The overarching theme for 2016 is the integration of law and policy with both emerging and established conservation issues. Students will be immersed in one emerging issue, aquaculture and aquaculture conservation, and two established issues, marine invasive species and the conservation of sea turtles and marine mammals.

Instructors: Dr. Doug Nowacek, Steve Roady, James Morris

Skill Development
Students will:

  • Explore the basic theoretical tenets to understanding marine commons and their governance
  • Analyze different approaches and solutions proposed to govern marine commons
  • Be exposed to different methods to studying and governing commons
  • Evaluate strategies to measure and maintain biodiversity

Learning Outcomes
By the end of this week, students will be able to:

  • Understand the rationale behind common approaches and solutions proposed to improve marine conservation in a variety of settings
  • Understand the strengths and weaknesses of different methods used to understanding problems related to governing marine commons and marine conservation in general
  • Understand many of the phenomena that affect the maintenance, loss and restoration of biological diversity, e.g., climate change, species invasions, habitat destruction
  • Be conversant in the strategies developed to combat threats to biological diversity

Instructors: Dr. Wendy Dow Piniak & Dr. Matthew Godfrey

Skill Development

• Data Collection & Analysis

• Presentation skills: written and oral

Learning Outcomes

• Identify and describe the seven species of sea turtles and summarize their ethology, life history,biological characteristics and ecological roles;

• Discuss and evaluate conservation and management actions for sea turtles;

• Interact with conservationists, researchers and local stakeholders; and

• Synthesize information from primary literature, evaluate a research topic, present research in a written manuscript and oral presentation;

Instructors: Dr. David Johnston

Skill Development

Unoccupied Aircraft Systems (UAS)

• Flight concepts for fixed wing and rotary wing aircraft
• UAS applications and considerations in a marine environment
• UAS sensors and their uses
• UAS manual and autonomous flight
• UAS safety considerations, ethics and permitting
• UAS rules for commercial and hobbyist uses
• Mission planning, flight, and post-flight processing
• Hands-on activities are in blue

Learning Outcomes

1) Students will demonstrate a clear understanding of basic aeronautics, UAS types, their components, and their associated control systems

2) Students will demonstrate a clear understanding of the rules, regulations, privacy, ethical, and safety issues associated with employing UAS in scientific research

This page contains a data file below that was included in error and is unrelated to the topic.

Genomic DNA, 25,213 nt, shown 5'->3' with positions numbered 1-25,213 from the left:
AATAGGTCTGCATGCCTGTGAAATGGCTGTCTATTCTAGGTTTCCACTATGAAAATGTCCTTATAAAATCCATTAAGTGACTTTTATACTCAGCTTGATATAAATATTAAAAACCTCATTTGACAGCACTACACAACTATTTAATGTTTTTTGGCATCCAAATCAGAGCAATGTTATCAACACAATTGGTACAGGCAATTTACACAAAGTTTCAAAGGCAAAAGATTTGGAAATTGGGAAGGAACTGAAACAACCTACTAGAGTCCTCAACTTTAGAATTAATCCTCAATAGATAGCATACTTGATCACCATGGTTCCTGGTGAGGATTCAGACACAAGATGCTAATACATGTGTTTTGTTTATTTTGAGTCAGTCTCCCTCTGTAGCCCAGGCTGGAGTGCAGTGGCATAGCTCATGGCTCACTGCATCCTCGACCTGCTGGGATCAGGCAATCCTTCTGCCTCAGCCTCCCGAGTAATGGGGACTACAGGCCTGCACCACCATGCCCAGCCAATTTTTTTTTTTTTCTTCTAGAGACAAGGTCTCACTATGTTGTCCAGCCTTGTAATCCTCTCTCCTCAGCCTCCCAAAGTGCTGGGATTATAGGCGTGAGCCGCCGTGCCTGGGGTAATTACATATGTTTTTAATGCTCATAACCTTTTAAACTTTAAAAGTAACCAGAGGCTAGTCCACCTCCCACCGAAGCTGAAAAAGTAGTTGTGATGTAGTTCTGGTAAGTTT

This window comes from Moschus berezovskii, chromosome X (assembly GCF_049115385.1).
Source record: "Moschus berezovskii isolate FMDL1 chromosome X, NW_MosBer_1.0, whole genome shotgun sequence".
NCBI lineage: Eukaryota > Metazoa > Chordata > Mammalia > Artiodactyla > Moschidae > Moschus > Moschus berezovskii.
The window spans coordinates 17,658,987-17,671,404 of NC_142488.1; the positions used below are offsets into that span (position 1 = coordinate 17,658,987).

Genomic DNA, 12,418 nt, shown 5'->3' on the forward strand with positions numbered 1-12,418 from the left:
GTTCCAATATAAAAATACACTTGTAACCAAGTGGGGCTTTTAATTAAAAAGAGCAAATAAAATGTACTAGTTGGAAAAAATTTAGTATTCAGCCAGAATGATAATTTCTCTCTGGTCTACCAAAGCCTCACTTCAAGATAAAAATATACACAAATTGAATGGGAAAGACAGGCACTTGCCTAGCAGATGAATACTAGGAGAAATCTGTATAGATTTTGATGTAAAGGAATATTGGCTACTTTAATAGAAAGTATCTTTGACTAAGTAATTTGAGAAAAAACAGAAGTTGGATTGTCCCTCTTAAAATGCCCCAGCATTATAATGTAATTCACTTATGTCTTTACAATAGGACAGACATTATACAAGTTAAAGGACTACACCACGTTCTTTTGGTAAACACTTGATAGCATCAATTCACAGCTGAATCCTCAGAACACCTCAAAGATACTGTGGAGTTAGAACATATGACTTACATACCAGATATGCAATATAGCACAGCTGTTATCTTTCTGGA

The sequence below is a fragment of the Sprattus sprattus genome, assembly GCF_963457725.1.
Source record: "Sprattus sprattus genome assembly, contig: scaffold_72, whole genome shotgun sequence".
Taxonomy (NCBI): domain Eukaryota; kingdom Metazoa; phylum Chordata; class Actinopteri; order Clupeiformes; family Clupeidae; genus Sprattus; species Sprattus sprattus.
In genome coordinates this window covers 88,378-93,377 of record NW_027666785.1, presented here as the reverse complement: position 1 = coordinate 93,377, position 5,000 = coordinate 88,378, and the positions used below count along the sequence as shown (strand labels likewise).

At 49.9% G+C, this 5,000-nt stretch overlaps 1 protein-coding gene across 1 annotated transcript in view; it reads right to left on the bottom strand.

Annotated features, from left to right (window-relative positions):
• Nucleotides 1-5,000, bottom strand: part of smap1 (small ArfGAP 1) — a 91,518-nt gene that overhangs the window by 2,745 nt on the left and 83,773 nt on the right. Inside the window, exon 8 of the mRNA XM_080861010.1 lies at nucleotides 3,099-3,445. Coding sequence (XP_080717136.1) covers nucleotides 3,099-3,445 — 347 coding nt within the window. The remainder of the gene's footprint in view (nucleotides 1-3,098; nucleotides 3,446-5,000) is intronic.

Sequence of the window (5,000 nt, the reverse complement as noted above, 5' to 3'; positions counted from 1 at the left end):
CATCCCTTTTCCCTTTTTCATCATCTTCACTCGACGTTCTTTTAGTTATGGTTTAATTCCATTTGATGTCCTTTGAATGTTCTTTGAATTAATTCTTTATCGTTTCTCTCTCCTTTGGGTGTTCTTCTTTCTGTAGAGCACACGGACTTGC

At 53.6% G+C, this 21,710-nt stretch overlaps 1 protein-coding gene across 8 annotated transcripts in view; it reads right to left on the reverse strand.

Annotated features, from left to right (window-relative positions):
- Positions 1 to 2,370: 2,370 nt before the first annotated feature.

3) Students will be able to communicate how UAS contribute to the study of marine ecosystems, using specific examples that illustrate the breadth of applications they are suitable for

4) Students will learn how to conduction mission planning for UAS studies, how to simulate their missions, and how to execute them in marine and coastal environments

5) Students will learn how to manage the data derived from UAS missions in marine environments and analyze them to address specific questions or problems.

6) Students will learn to build, test and fly their own UAS, both manually and autonomously.

7) Students will participate in UAS scientific research and work on an independent research project that will be presented to the class.


Instructors: Professors Lesley Thorne and Andy Read 

Skill Development
During this course, students will:

  • Learn about the life histories, status, and ecosystem importance of various marine megafauna, including marine mammals and seabirds

Learning Outcomes
By the end of this course, students will be able to:

  • Explain what intrinsic factors lead these taxonomic groups to be vulnerable to direct and indirect over-exploitation
  • Describe the human drivers of over-exploitation for these groups
  • Understand the U.S. legislative framework that addresses the conservation of these groups, including the Endangered Species and Marine Mammal Protection Acts
  • Understand the international policy framework, including the International Whaling Commission and Regional Fisheries Management Organizations
  • Understand how science (especially science that is well-explained) can inform policy through case studies of sea turtle and marine mammal by-catch
  • Formulate, articulate and defend a policy position in a  negotiation process
  • Analyze human values that underpin different management approaches, particularly with respect to consumptive and non-consumptive paradigms

Instructors: Dr. Mike Kingston 

Skill Development

• Explore a variety of marine and estuarine habitats
• Collect and study intertidal and subtidal organisms using a variety of methodologies
• Design and conduct observational and manipulative field experiments
• Analyze and interpret marine ecological data using statistical software packages
• Read the published literature to develop an independent research proposal

Learning Outcomes

By the end of this course, students will be able to:
• Explain how the interaction of physical, chemical, and biological processes affect community development and community structure in marine systems
• Understand the role of competition, predation, recruitment, dispersal, disease, and symbiosis, disturbance and stress in the lives of marine organisms
• Describe the current state of human impacts including climate change, pollution, overharvesting, mineral extraction, and exotic species introductions on marine communities and ecosystem services
• Articulate the current state of marine resource extraction by humans as well as identify the challenges and obstacles to developing a more sustainable future

Brian JohnsonThemes